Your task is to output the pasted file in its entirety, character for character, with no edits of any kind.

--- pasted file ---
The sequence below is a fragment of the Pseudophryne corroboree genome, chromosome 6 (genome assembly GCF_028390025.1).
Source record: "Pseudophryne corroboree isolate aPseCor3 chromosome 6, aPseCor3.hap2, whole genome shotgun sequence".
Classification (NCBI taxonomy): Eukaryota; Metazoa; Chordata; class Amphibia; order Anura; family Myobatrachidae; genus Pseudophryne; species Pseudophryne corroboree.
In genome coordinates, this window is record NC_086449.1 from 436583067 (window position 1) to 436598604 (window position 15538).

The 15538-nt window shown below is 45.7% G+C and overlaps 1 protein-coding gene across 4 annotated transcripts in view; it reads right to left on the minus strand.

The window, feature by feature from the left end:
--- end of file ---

The sequence below is a fragment of the Pseudophryne corroboree genome, chromosome 6 (genome assembly GCF_028390025.1).
Source record: "Pseudophryne corroboree isolate aPseCor3 chromosome 6, aPseCor3.hap2, whole genome shotgun sequence".
Classification (NCBI taxonomy): Eukaryota; Metazoa; Chordata; class Amphibia; order Anura; family Myobatrachidae; genus Pseudophryne; species Pseudophryne corroboree.
In genome coordinates, this window is record NC_086449.1 from 436583067 (window position 1) to 436598604 (window position 15538).

The 15538-nt window shown below is 45.7% G+C and overlaps 1 protein-coding gene across 4 annotated transcripts in view; it reads right to left on the minus strand.

The window, feature by feature from the left end: